At the social commerce firm Curalate, CEO Apu Gupta sees visual search increasingly making its way into mobile shopping environments, enabling people to find similar products to the ones they may encounter in the real world.

“Shoppable images are becoming the new storefront and a core part of our content experiences on social,” Gupta says. “As consumers increasingly engage with shoppable content in channels like social, where they spend a lot of time, they’ll increasingly expect that they can arrive at any image regardless of where it is, tap on it, and see what’s inside of it.”

As visual search moves into the mainstream, questions are intensifying over what impact the medium will have on SEO and traditional search metrics.

Visual Search’s Influence on SEO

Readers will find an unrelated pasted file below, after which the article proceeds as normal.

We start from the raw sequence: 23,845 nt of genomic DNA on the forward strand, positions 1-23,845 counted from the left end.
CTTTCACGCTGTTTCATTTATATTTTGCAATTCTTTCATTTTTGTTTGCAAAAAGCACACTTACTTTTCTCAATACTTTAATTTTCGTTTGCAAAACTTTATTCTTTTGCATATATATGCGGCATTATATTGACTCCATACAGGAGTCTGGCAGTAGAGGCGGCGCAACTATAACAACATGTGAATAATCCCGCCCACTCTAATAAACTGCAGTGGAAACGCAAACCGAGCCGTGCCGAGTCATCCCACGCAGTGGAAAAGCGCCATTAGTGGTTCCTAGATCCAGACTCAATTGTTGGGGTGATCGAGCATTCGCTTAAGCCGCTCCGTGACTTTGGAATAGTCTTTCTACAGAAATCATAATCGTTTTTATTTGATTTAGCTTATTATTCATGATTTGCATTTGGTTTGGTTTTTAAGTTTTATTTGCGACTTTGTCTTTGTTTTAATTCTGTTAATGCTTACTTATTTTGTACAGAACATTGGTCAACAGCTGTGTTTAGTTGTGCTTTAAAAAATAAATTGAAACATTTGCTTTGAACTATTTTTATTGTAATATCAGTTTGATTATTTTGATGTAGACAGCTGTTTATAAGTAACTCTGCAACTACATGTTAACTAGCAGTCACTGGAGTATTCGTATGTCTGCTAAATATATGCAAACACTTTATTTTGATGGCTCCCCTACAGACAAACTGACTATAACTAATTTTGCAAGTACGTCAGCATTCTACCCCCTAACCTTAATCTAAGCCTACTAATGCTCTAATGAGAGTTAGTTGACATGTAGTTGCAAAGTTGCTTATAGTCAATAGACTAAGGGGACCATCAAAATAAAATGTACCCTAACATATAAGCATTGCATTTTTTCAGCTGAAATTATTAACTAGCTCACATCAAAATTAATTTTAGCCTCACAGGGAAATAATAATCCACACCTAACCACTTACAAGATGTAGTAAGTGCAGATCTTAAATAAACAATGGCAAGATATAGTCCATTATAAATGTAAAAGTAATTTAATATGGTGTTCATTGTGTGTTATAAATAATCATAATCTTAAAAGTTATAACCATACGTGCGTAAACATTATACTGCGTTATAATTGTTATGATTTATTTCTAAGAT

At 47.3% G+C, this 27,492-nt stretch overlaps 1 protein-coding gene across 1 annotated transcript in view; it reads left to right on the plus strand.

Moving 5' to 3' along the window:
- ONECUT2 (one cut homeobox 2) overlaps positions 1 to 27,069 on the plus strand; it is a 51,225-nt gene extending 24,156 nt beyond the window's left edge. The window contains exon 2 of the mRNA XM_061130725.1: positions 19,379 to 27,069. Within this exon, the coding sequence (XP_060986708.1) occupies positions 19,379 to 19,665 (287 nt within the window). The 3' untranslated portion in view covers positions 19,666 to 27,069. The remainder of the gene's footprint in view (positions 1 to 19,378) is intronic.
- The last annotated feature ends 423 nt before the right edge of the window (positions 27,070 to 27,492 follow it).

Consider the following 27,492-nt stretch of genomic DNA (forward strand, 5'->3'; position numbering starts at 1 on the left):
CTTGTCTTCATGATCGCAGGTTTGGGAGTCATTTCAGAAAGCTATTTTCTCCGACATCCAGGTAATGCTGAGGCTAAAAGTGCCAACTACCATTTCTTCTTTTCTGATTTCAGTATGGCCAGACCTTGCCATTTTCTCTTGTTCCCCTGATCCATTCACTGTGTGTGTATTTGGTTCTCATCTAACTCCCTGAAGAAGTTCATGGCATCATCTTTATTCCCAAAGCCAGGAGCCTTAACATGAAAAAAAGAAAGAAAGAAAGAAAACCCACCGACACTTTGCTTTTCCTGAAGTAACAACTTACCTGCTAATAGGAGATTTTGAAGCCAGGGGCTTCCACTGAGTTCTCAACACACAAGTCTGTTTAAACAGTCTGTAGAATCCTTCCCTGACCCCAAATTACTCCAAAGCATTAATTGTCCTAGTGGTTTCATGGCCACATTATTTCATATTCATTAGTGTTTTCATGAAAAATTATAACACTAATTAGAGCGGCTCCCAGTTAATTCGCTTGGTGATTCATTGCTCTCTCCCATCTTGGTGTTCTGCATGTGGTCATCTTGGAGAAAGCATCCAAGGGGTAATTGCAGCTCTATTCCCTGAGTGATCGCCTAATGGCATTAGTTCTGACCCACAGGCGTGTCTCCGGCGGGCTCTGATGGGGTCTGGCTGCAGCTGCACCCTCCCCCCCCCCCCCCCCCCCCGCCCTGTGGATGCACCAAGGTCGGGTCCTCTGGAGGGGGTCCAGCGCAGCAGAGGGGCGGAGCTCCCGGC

At Constructor.io, a firm specializing in search science and artificial intelligence, CEO and co-founder Eli Finkelshteyn has had an up-close look at the development of visual search and the push from consumers for more of this technology. Pinterest, for example, now has more than 600 million visual searches per month, with a number of discovery tools, like Shop the Look and Pinterest Lens, that are designed to help users engage with content visually.

Because the visual search industry is developing so rapidly and the field itself is so new, a lot of the SEO implications experts say visual search portends are just best guesses, Finkelshteyn says. Nonetheless, he believes that structured text will still be important going forward, simply because of the way some visual search engines have been designed.

“For some visual search engines, image features are turned into structured text, so structured text on images may still be important,” he says. “Another thing likely to be important is ensuring an image you want matched on is ‘most’ similar to the way users would search. For example, making sure a picture of a landscape you want to do SEO on is taken at the same time of day as when most visual searches would occur.”